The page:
The California girls basketball championship was a long time coming to Brea-Olinda High School, but it didn’t come as any surprise to the 300 parents, classmates and other admirers who traveled 450 miles to cheer for the Ladycats on Saturday.
“I haven’t missed a game in 4 years, and I sure wasn’t going to miss this one,” said Jim Vecchio, whose enthusiasm has earned him the nickname “Captain Mouth” and a megaphone so inscribed. “I came to watch the girls kick some tail.”
Vecchio, whose daughter Gwen is a backup center on the team, broadcast his sentiments throughout the Ladycats’ 70-46 sweep past San Francisco’s Mercy High School to claim the Division III title at the Oakland Coliseum.
“It’s all over,” Vecchio boomed. “Our girls are so good it’s unbelievable.”
Basketball is an audience participation sport at Brea-Olinda, where the girls team has been a powerhouse in Southern California for years but always a bridesmaid at the big event. Community support runs deep, and parents and students shared the stands with fans who just came up from Brea to support the hometown team.
Don Mussche, whose daughter graduated from the Ladycats team and Brea-Olinda last year, came because “this is infectious. I’m from Indiana, and the way Brea feels about its girls basketball team is a mini-Hoosier hysteria.”
Mussche dashed to a telephone to relay the halftime score to 81-year-old Dyer Bennett, a neighbor who missed the game only because his doctor ordered him to stay home.
“He said, ‘Hooray, I’m going to have a toddy,’ ” Mussche reported.
It didn’t seem at all unusual to the Brea fans that so many turned out to root for a girls team. On the contrary, the situation seemed ideal to 17-year-old Jason Clements.
Clements said he realized that he could make a unique contribution to the team early this season, after he kissed the hand of his girlfriend, guard Cathy Lewis, and she had an especially hot game.
After that, there was no stopping Clements or the Ladycats. Clements said he kissed the hand of every athlete on the team at the side of the court before the game Saturday, and the rest is history.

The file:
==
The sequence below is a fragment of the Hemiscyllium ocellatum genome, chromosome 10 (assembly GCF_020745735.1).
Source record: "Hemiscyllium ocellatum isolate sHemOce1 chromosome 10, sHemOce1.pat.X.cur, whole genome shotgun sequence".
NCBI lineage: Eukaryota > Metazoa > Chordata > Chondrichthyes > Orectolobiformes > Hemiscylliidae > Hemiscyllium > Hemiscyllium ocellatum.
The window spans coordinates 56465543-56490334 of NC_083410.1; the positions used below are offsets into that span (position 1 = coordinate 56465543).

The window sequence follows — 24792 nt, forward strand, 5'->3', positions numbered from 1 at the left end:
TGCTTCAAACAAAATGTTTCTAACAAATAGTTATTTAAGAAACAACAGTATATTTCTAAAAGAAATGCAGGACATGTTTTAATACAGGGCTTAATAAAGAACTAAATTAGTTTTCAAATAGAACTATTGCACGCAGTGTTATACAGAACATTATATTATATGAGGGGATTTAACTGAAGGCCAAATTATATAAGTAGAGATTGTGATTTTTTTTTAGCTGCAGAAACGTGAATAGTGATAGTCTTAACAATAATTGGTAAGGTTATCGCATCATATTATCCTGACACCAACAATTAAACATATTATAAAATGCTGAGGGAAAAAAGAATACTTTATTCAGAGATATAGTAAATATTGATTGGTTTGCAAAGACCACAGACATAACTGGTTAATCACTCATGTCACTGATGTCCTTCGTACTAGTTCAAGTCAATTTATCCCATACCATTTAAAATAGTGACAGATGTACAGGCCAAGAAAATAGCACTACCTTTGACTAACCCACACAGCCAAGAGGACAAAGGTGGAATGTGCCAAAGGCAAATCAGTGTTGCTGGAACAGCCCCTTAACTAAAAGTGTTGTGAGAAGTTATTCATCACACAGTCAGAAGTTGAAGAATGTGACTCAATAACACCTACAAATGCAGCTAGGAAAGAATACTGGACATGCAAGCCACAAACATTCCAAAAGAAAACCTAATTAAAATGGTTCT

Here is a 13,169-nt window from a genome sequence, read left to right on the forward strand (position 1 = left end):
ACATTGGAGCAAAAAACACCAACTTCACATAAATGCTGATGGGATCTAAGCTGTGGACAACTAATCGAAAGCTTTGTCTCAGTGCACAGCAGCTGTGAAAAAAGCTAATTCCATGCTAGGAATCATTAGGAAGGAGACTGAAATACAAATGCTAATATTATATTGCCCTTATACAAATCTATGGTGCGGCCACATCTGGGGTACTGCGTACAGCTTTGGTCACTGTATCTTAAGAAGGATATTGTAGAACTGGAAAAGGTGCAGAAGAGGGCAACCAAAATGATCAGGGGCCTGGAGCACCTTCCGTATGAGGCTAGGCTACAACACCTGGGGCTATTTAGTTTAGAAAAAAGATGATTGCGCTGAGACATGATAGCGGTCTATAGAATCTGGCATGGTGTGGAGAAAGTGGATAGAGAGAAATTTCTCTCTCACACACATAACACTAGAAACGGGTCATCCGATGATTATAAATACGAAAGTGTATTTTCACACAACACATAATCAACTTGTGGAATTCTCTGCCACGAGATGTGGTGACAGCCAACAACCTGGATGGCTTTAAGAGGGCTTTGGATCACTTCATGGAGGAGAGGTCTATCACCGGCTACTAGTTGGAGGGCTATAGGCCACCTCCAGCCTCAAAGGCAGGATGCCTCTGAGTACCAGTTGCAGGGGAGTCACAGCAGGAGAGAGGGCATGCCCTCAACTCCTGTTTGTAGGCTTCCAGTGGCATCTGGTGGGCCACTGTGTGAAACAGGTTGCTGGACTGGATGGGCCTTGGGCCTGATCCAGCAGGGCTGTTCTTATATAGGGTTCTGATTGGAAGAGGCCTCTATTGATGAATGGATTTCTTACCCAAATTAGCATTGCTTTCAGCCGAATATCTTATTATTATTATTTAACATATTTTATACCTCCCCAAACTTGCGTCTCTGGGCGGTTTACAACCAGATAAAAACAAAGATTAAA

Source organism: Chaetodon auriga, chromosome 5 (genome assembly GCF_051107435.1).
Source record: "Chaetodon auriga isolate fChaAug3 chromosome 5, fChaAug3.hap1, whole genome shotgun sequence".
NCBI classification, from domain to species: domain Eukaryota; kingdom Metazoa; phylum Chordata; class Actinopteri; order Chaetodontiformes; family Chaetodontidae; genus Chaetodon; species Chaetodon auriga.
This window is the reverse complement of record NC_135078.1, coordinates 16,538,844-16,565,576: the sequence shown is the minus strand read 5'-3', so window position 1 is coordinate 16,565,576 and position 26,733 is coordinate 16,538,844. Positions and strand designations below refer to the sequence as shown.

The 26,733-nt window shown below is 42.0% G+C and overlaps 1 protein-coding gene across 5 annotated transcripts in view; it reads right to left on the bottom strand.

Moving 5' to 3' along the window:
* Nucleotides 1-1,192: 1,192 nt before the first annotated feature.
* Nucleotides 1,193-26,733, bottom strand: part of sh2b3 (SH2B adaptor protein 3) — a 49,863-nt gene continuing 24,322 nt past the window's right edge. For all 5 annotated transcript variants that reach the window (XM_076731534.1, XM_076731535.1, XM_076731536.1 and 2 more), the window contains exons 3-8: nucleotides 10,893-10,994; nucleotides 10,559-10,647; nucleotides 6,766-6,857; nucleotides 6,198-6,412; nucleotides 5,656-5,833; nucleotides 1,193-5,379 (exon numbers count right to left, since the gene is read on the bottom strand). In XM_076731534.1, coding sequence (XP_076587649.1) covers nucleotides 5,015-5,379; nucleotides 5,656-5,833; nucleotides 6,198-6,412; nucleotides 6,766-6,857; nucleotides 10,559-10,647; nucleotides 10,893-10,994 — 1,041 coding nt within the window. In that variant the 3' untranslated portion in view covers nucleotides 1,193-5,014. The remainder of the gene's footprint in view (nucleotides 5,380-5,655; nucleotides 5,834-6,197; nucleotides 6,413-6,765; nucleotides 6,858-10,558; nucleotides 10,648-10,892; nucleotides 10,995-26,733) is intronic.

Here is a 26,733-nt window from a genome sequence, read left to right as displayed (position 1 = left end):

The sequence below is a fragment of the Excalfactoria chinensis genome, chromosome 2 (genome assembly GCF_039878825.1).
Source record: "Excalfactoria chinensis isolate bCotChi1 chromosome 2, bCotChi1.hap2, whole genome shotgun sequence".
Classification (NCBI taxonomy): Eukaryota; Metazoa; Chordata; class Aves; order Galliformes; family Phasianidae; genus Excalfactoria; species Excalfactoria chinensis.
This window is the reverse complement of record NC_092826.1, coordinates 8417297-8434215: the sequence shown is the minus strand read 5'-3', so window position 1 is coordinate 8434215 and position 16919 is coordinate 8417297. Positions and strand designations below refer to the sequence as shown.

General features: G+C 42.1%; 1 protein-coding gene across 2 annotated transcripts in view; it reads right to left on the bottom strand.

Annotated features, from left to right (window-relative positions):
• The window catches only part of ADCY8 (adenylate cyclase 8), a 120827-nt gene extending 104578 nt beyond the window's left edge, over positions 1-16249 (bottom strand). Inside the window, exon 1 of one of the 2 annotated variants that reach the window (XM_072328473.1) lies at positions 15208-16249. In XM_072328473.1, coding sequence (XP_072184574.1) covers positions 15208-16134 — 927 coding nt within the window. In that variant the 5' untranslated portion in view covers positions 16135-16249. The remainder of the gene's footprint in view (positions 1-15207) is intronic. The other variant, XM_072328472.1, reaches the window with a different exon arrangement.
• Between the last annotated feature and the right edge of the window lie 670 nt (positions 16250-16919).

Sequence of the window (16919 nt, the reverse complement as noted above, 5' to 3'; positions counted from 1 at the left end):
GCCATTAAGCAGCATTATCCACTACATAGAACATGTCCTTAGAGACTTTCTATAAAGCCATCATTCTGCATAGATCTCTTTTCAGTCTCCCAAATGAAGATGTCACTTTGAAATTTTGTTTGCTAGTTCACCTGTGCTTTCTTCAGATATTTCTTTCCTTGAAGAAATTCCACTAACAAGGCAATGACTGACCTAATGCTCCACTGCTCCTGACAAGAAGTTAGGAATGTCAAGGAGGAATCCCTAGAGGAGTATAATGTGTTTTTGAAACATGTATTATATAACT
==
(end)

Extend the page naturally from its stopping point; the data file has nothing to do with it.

“We all love the Ladycats,” he said, “and we do whatever we can to help.”
The state championship was especially meaningful for Jim Gunn, who watched with pride as his daughter, senior forward Cindy Gunn, wrapped up her high school career.
“This is the most important team in Cindy’s life right now,” Gunn said. “The greatest thing that can happen to a young athlete is to play in a state championship. And to win.”
The day was not triumphant for two other Orange County teams, the Trabuco Hills High School boys squad and the Katella High School girls basketball team.
John Moore, athletic director for Trabuco Hills in Mission Viejo, sat on the edge of his seat, his jaw muscles tensing, as the Mustangs struggled to overtake Central Valley High School, from the Redding area, for the Division III boys title.
“We’re having fun now,” he said, mocking his pain as the clock ran out with the Mustangs down 62-61.
Jennifer Swanwick, the 14-year-old sister of Trabuco senior Rick Swanwick, wiped away tears.
“I can’t believe they didn’t make it,” she said. “I’m proud of them even though they didn’t win.”
Katella’s 59-43 loss was harder for Jim Easterly to accept. Easterly, whose daughter Joni is the team’s undisputed star, couldn’t understand why the Knights fell apart in the Division II finals, losing to Sacramento’s Grant High School after an 18-game winning streak.
“It’s tough, because they’re just giving the ball away,” Easterly said. “They’re just out of sync.”
A die-hard Brea fan offered sympathy. Don Mussche, who watched his team win and then stayed to cheer for the other two Orange County teams, said championships are always bittersweet.
“You really hate to see somebody have to lose,” he said. “That’s the sad part.”